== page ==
at this as there is enough existing data to carry this out, and it would
give a better indication of problems before carrying out a new trial.
A Santos has access to a 4.7
Tesla machine and R Lerski to a 7 Tesla system.
R Lerski - Assuming that texture
is same as tube is moved across - maybe more than 6 ROIs should be taken,
and that maybe something better than foam tubes could be used.
R Lerski commented that trabecular
bone is not easy to get in lower age groups and that it is a problem to
remove the tissue out of the bone. Also, the texture is not the same over
the whole area of bone.
L Schad suggested the possibility
of sending someone round each centre involved to measure the test objects
or tubes, and asked if it could be done as a short term mission. This would
also ensure that all parameters would definitely be the same.
1) Clinical Problem
Technical point of view -
organ with not much image artefacts is required.
White matter diseases, i.e.
MS, but the problem is that the spinal cord is not studied
Brain Lesions (tumour oedema)
1) Markov - Texture
2) Re-analysis of foams
and estimate SNR in gel
Have been measured already:
Different Slice Width
- Short term mission from
Lódz to Heidelberg.
- To consider further
- New features e.g., ROI
- Store ROI data
Groups with access
to MATLAB: Lódz
Groups with access
to IDL: Copenhagen
Need a full specification
for ROI pixel storage.
or UNIX) }
Data on Excel
(macro) - R Lerski to send to read log files.
- Trabecular bone
images for downloading - R Lerski to send out.
Foams - composite object,
sepharose, HPLC - 300 microm
? - Perkin Elmer, gels - polysaccharide, fibres, membrane
The present situation
is as shown:
could be attempted
Could try a sum
of parameters from brain and foam tubes to normalise.
Literature (time for mission)
Texture model (big task)
Internal exchange of partners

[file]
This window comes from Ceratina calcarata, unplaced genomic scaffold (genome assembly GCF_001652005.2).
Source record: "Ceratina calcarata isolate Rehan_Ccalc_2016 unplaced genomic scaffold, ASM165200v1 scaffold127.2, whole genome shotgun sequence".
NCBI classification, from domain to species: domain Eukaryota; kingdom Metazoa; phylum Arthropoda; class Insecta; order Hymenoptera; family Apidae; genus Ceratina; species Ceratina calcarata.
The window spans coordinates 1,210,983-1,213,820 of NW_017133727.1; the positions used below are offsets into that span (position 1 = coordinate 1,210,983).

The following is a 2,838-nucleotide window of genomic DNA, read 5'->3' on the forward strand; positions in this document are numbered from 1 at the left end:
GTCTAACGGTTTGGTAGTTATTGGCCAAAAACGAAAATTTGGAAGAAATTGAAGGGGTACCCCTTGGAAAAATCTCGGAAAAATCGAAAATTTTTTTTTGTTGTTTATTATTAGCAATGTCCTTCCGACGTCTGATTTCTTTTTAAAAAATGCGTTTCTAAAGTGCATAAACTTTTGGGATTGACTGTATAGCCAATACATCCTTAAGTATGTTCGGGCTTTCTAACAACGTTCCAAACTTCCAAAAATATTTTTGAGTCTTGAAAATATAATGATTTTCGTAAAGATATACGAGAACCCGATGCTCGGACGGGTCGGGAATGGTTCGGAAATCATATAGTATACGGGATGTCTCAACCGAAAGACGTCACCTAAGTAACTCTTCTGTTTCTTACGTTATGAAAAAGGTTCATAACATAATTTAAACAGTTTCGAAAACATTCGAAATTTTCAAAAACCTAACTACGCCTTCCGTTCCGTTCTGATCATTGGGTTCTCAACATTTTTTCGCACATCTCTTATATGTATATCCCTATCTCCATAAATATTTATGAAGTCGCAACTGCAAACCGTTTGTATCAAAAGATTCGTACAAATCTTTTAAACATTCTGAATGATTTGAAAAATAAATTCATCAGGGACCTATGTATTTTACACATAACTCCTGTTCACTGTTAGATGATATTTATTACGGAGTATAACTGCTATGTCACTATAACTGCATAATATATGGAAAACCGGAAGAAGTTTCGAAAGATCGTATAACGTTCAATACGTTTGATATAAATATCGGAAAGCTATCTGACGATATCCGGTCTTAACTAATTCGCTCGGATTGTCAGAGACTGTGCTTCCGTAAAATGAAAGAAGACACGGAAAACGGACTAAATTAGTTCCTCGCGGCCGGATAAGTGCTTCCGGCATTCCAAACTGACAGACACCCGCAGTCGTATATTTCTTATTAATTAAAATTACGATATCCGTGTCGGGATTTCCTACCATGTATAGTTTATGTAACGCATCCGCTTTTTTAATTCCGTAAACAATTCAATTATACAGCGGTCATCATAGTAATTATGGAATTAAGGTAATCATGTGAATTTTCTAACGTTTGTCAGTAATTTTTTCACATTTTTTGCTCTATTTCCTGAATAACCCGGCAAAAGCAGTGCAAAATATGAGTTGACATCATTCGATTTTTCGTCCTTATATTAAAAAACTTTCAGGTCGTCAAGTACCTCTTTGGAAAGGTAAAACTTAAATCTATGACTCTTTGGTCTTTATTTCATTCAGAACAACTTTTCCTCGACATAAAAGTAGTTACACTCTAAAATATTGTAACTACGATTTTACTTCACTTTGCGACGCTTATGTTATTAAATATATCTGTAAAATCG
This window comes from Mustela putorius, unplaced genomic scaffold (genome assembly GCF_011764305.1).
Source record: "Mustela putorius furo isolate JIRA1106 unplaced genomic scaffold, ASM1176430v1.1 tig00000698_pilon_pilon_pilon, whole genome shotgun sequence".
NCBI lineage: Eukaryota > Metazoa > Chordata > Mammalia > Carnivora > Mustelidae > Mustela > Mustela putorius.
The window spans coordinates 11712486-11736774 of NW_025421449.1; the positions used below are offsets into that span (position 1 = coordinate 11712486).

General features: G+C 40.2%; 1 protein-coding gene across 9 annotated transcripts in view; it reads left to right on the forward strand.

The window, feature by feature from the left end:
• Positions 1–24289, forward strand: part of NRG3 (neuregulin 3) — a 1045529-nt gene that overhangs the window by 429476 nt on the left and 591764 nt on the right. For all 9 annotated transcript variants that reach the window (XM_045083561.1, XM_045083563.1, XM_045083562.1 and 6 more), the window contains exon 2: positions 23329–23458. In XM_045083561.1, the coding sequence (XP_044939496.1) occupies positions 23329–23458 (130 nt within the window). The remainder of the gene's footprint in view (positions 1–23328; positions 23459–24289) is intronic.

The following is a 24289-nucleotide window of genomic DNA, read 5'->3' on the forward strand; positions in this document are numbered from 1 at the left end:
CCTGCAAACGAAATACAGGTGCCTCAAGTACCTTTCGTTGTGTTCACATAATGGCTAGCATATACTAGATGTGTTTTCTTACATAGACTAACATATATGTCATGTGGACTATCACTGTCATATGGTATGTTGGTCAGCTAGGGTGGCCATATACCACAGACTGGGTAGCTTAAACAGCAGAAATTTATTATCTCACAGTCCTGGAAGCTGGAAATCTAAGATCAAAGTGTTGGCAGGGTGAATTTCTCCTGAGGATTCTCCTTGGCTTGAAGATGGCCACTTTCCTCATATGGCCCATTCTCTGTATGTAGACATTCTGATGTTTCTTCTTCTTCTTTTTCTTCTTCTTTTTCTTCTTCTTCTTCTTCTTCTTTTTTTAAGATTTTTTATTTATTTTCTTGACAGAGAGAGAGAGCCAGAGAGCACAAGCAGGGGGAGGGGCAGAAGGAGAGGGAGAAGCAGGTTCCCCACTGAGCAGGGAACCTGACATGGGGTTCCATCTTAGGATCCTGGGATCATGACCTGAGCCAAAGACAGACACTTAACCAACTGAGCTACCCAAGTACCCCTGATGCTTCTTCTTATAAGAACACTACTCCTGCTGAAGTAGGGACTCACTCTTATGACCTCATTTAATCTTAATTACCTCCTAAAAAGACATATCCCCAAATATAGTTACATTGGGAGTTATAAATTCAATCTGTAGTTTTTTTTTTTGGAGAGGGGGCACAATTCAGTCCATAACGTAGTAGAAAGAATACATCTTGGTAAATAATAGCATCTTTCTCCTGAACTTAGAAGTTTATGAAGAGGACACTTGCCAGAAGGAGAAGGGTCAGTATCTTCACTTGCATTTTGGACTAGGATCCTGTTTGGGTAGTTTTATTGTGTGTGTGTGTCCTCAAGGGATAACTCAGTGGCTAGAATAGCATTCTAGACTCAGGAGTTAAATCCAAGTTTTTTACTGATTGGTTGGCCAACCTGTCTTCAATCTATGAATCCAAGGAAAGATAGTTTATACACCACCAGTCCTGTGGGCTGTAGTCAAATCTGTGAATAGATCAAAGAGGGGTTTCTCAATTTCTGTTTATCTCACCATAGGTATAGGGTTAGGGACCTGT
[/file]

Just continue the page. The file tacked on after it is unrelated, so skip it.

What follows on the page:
White matter brain
Dynamic effects (texture
in time domain and spatial domain)
Same ROI in a series of
Breast MRI - contrast
Saturday 28th June,
1) Functional MRI
Existing data - texture analysis
2) Library search - Lódz
Aarhus, Bergen, Strasbourg and Mons
3) Markov - Lódz
4) Variation of texture in reticulated foams
with FOV, NSA - Dundee would perform a full analysis
5) New Data on reticulated foam - SNR constant
- Heidelberg (foams from Copenhagen)
Lódz --> Heidelberg (short term mission)
2) Data Collection
Foam Images (from Dundee)
--> Lódz - Markov modelling
FTP of existing files - make available from Dundee
3) New Measurements
FOV, RES, NSA, Slice width
Foam tubes (4)
SNR Constant --> Heidelberg
NMRWin stores ROI - Lódz --> Heidelberg
Dundee will talk to London about texture routines in MATLAB
Madrid, Bergen and Lódz
DICOM reading - Madrid will investigate
Unscrambler - details to all (from Dundee)
Macro from NMRWin to Excel (from Dundee)
Madrid to look at:
6) Foam --> X-ray CT and Miscellaneous
Parameters from foam (Dundee will send)
Rennes will scan the reticulated foams by x-ray CT
7) Test Objects
Brussels} Wrist machine to investigate
Literature clinical ?hot topics? - Rennes
Antwerp will think about alternatives
T1 100 at 1.5 Tesla
Sepharose - HPLC
Parma will investigate
Gauze ? - Dundee
Embolisation beads - Rennes
Foam - T1, T2 to be changed - Dundee
T2 700 "
8) Slice Thickness
Does it vary between machines or with sequence protocol?
Plots of the variation of texture parameters with slice width
Heidelberg will make the measurements, Dundee the analysis.
9) Multicentre Trial
It might be possible to look at the same ?Siemens? sequence
This centre is involved in a study of the contribution of texture
analysis in the evaluation of cryptogenic temporal lobe epilepsy. Texture
analysis is being applied to standard brain MR imaging of epilepsy patients
with studies of the regions of the ipsolateral and controlateral hippocampus
and the region of amydata. Texture analysis should be used for the detection
of mesial temporary slcerosis and for the assessment of apparently normal
DATE AND VENUE OF NEXT MEETING
Bruker 3 Tesla
Resolution 100 m m
Thursday 19th --> Saturday 21st/Sunday 22nd November, Strathclyde
Graduate Business School, Glasgow, Scotland. Full details to be circulated
COST B11 Homepage